Notable Books

Notable books 10

Edited by Bib Leo Phyle - Planet Earth

Toward a True Kinship of Faiths: How the World’s Religions Can Come Together. By the Dalai Lama (Tenzin Gyatso). New York: Doubleday Religion, Random House, c. 2010.

This work is of considerable relevance to Theosophists, at whose American Section’s annual 2011 summer meeting in Wheaton, the Dalai Lama spoke as well as gave a public lecture in Chicago.


The Dalai Lama greets Tim Boyd, the National President of the American Section (Adyar) earlier this year in Chicago

The book is partly autobiography and partly a survey of the world’s major religions in relation to each other. It is mainly a plea to foster compassion, as the conclusion (pp. 181-2) makes clear: “Of my fellow religious believers, I ask this. Obey the injunctions of your own faith: travel to the essence of your religious teaching, the fundamental goodness of the human heart. . . . Make the vow today that you may become an instrument of peace, living according to the ethical teachings of compassion in your own religion.” That echoes the well-known statement of Annie Besant that Theosophy does not ask you to leave your religion, but to live it. The last line of the book is a moral exhortation: “May peace and happiness prevail everywhere!”

The autobiographical part of the book early on (p. 6) mentions Theosophy: “Looking back to this trip [to India] in 1956, I realize that my visit to the Theosophical Society in Chennai (then Madras) left a powerful impression. There I was first directly exposed to people and to a movement that attempted to bring together the wisdom of the world’s spiritual traditions as well as science. I felt among the members a sense of tremendous openness to the world’s great religions and a genuine embracing of pluralism. When I returned to Tibet in 1957, after more than three months in what was a most amazing country for a young Tibetan monk, I was a changed man. I could no longer live in the comfort of an exclusivist standpoint that takes Buddhism to be the only true religion.”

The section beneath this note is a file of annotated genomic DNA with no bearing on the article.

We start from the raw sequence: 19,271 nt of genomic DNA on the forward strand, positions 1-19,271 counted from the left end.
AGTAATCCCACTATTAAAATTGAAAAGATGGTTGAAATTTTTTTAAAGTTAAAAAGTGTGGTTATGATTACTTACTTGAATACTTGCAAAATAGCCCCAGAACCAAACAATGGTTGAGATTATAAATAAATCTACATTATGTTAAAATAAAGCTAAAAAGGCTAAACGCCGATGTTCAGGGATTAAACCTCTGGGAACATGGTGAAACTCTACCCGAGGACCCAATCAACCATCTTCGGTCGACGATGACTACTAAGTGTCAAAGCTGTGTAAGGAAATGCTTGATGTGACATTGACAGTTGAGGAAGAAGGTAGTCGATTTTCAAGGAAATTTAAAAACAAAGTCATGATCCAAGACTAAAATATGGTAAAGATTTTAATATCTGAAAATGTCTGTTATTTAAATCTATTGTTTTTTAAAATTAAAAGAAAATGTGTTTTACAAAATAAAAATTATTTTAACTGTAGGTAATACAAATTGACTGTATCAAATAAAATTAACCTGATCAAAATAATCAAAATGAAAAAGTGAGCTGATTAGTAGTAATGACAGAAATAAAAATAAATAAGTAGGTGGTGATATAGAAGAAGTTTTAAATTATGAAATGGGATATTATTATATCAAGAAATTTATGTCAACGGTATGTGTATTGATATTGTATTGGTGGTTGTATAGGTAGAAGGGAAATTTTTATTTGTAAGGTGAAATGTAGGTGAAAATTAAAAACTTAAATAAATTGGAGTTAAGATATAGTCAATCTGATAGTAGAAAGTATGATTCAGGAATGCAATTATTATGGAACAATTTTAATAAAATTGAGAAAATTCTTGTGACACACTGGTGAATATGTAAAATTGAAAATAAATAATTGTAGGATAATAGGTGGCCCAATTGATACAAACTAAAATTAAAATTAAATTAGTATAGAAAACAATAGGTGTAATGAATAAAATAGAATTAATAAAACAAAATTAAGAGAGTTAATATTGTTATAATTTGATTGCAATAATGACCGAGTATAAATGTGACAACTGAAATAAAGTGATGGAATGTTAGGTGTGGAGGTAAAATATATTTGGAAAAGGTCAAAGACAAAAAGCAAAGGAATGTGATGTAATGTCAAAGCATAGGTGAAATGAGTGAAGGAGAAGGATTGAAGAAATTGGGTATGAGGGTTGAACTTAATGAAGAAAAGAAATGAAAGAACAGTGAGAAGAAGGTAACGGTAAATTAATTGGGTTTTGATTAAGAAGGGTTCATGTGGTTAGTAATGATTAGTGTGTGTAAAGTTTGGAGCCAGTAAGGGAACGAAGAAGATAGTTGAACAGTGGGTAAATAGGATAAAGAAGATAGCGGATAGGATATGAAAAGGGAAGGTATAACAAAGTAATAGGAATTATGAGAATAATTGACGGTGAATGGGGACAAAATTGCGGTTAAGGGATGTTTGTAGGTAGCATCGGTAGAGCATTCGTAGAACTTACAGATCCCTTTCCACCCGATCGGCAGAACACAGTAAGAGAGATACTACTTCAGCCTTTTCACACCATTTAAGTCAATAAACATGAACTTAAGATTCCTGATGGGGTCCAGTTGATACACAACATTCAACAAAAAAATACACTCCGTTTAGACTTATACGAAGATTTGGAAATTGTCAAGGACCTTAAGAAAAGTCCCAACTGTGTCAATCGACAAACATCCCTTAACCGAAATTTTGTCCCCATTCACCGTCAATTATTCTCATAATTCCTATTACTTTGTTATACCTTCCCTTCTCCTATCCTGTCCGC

As the Gita says, “Om Tat Sat,” which a friend has translated as “Well, that’s the way it is!”


Stratford, Jordan. A Dictionary of Western Alchemy. Wheaton, IL: Theosophical Publishing House, 2011. Pp. xxvi + 105. $17.95.

Modern Western culture has resulted from the combination of a number of intellectual and spiritual streams. At its foundational basis was the Classical culture of Greece and Rome, which Alexander the Great had spread through the Near East and eastern North Africa and which the Roman Empire had reinforced in those locations and also spread over much of Europe. Classical culture had a continuing influence through the Renaissance [literally “rebirth”] of the fourteenth to seventeenth centuries, as well as sparked the Scientific Revolution of the sixteenth and seventeenth centuries and inspired the Enlightenment of the eighteenth century (which formed the basis for the American and French Revolutions). Despite the opinion of some contemporary Fundamentalist politicians in the United States, the Founding Fathers of the republic were not conventional Christians, but deists immersed in the ethos of the Enlightenment. The modern West clearly evolved from Classicism.


Other cultural streams played important roles in the development of the West, to be sure. Especially important is Near Eastern religiosity in the form of Abrahamic Christianity, though it also was filtered through the lens of Classicism as it first reached and spread in the West. That mode of thought was, however, increasingly challenged and superseded by the Renaissance, Scientific Revolution, and Enlightenment. Another, lesser known, stream of culture was the esoteric or gnostic one, associated especially with Alexandria in Egypt. It too had Classical connections, as Alexandria was a Greek foundation in Egypt and the esoteric stream reached the West principally as a byproduct of the Renaissance.

One major component of the esoteric cultural stream was alchemy. It was the alembic for modern chemistry, but in itself it was a speculative philosophy about the transformation of matter and spirit, including the soul of the alchemist. The Swiss psychotherapist Carl Jung has drawn attention to such philosophical implications in his book Alchemical Studies (Princeton University press, 1967). The book under review here is not an introduction to alchemy, but it is an extremely useful compilation of alchemic terms and symbols, explained with admirable clarity. Anyone interested in alchemy for its own sake or as an important cultural stream in Western thought will benefit from having this work to consult. As our friend Stephan Hoeller (Theosophist and Gnostic) is quoted on the back cover of the back cover of the book: “Jordan Stratford’s fine work is precisely what has been missing on the shelf of every student of the ‘Great Art.’ Accurate, insightful, and accessible!”


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